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Historic Preservation Team to Develop Conservation Management Plan for Pennsylvania Hospital
The University of Pennsylvania’s Stuart Weitzman School of Design’s PennPraxis and The Center for Architectural Conservation (CAC) will develop a Conservation Management Plan (CMP) for the Pennsylvania Hospital, part of the University of Pennsylvania Health System. The CMP will consolidate information on the significance of the site and its historical assets and will be a tool for prioritizing future hospital-preservation efforts.
With project efforts directed by Frank Matero, professor of architecture, chair of the Graduate Program in Historic Preservation (GPHP), and director of the CAC, the CMP will provide a clear and comprehensive history of the hospital’s preservation history, outline recommendations to help ensure consistency in management policies, and provide guidance for how to holistically approach the conservation and use of the nation’s first chartered hospital. Project managers include Kecia Fong (MSHP’99), an alum of the master’s program in historic preservation and a historic preservation lecturer, and Starr Herr-Cardillo (MSHP’17), a CAC research fellow.
“Conservation Management Plans are a method and a tool for handing on places we collectively value to future generations,” says Matero. “This does not mean freezing places in time but rather managing necessary change carefully so as not to damage what is special. It is based on a very simple process which starts with describing what is there, why it matters, what is happening to it, and the principles by which you will manage it. It then sets out more detailed recommendations for remedial work, maintenance, use, access, and management—the entire ecosystem of a healthy sustainable place with an eye towards protecting and celebrating its historical legacy."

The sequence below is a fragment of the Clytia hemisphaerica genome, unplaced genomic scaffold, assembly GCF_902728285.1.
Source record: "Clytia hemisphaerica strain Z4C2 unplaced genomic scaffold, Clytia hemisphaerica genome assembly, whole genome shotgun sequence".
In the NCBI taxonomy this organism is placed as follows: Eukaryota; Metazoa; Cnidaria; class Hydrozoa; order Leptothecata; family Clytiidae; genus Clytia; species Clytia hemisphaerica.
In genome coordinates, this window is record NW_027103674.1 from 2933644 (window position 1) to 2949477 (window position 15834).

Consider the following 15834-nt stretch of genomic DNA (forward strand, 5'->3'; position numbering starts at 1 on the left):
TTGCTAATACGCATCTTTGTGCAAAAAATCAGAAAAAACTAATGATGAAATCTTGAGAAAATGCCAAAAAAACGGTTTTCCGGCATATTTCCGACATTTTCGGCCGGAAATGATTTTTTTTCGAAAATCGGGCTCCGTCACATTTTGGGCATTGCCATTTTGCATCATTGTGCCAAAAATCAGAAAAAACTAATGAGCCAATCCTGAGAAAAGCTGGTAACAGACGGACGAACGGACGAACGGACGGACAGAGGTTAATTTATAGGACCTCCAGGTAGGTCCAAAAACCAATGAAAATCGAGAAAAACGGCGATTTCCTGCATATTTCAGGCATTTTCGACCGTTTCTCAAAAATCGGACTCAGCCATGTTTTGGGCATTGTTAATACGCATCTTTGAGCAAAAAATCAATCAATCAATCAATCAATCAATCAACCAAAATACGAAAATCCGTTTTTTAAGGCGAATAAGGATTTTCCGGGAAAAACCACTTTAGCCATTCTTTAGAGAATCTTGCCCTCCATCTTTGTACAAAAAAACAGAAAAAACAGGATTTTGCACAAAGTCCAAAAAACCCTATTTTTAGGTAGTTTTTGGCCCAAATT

Faculty and students from the Historic Preservation program working on the CMP will provide a comprehensive, digitized inventory of all relevant documentation as well as detailed policies, priorities, and recommendations for preservation. The work will rely on the expertise of Penn faculty from the renowned program while also providing an opportunity for students to conduct on-site research towards understanding the needs of the historic buildings, grounds, and collections.
Founded in 1751 by Benjamin Franklin and Thomas Bond, Pennsylvania Hospital is one of Philadelphia’s most important historic sites, including the Pine Building, a National Historic Landmark; numerous outbuildings; the grounds and gardens; and an extensive collection of historical artifacts, including art and medical tools.
The hospital has been continuously used for more than 260 years. With its blend of historic and modern, the campus represents a continuum of medical history where historic and modern facilities are integrated in one place. As one example, patients are cared for in state-of-the-art facilities while new medical residents tour the oldest-existing surgical amphitheater.
The project will commence with an information-gathering phase starting in the spring of 2020. Graduate students and faculty will meet with hospital officials and stakeholders to better understand the values, goals, and visions they hold for the hospital and its grounds into the future. Research into historic documents, photographs, and accounts also provides insight and a foundational understanding of the site. Field work and physical assessment of the buildings and historic landscape will be conducted in the summer and information will be analyzed and synthesized to provide guidance for future conservation efforts.
Part of the CMP will also include evaluating previous conservation efforts and plans for the outdoor spaces. Because the grounds and gardens were originally conceived using a holistic approach to health, which envisioned the landscape as a place for healing and recovery, the CMP will also identify significant garden elements and provide recommendations on how the hospital can consider the surrounding landscape, which remains free and open to the community.